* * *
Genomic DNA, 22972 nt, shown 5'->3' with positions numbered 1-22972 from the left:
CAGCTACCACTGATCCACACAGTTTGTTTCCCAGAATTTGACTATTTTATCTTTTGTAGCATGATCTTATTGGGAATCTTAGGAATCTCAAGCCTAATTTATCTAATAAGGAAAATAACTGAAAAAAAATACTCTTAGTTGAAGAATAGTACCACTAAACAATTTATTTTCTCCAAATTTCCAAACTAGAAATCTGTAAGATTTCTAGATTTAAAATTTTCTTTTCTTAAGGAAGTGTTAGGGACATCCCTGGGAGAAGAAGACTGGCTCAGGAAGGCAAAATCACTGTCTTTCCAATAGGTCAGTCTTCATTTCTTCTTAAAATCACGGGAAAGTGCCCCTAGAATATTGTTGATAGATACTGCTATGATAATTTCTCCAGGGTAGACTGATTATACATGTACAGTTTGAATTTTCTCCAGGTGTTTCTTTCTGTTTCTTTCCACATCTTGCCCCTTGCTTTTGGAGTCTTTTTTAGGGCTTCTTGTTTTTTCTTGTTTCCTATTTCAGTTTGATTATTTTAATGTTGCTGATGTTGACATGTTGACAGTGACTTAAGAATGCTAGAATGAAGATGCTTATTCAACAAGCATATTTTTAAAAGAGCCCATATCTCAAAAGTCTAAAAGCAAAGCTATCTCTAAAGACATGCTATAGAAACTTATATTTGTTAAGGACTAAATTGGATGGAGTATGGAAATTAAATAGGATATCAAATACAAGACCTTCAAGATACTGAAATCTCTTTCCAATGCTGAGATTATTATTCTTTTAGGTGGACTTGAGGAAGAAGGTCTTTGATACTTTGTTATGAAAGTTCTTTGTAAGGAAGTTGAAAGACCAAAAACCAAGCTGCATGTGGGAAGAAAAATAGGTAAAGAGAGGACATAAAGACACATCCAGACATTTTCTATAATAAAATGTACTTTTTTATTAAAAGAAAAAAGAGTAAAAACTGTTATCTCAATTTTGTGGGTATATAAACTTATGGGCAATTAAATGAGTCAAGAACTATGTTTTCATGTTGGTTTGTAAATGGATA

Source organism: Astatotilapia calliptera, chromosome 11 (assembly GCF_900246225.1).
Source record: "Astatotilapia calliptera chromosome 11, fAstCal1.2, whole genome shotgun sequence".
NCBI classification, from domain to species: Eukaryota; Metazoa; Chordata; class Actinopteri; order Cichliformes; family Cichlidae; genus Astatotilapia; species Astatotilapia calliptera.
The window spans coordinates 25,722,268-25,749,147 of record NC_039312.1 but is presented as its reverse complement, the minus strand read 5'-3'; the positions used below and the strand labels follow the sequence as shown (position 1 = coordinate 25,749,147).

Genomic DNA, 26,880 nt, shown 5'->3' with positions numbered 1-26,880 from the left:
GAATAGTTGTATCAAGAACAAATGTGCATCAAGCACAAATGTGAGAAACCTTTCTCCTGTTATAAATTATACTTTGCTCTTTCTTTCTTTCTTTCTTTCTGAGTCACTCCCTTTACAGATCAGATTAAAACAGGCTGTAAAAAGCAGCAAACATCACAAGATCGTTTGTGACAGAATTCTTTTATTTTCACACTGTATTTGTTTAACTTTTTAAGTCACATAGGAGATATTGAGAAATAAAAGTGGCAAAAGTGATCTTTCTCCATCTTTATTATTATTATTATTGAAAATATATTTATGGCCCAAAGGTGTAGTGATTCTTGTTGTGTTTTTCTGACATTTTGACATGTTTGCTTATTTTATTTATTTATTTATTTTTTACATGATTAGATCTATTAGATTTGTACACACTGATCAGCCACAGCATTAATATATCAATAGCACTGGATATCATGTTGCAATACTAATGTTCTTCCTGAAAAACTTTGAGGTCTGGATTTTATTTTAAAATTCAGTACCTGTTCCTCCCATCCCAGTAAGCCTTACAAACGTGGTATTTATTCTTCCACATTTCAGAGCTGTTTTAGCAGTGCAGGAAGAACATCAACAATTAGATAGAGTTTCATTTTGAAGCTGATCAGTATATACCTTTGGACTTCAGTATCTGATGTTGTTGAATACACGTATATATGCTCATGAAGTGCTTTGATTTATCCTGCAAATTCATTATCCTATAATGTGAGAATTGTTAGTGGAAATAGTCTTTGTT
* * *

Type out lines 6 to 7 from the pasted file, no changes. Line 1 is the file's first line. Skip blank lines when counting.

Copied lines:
The window spans coordinates 25,722,268-25,749,147 of record NC_039312.1 but is presented as its reverse complement, the minus strand read 5'-3'; the positions used below and the strand labels follow the sequence as shown (position 1 = coordinate 25,749,147).

Genomic DNA, 26,880 nt, shown 5'->3' with positions numbered 1-26,880 from the left: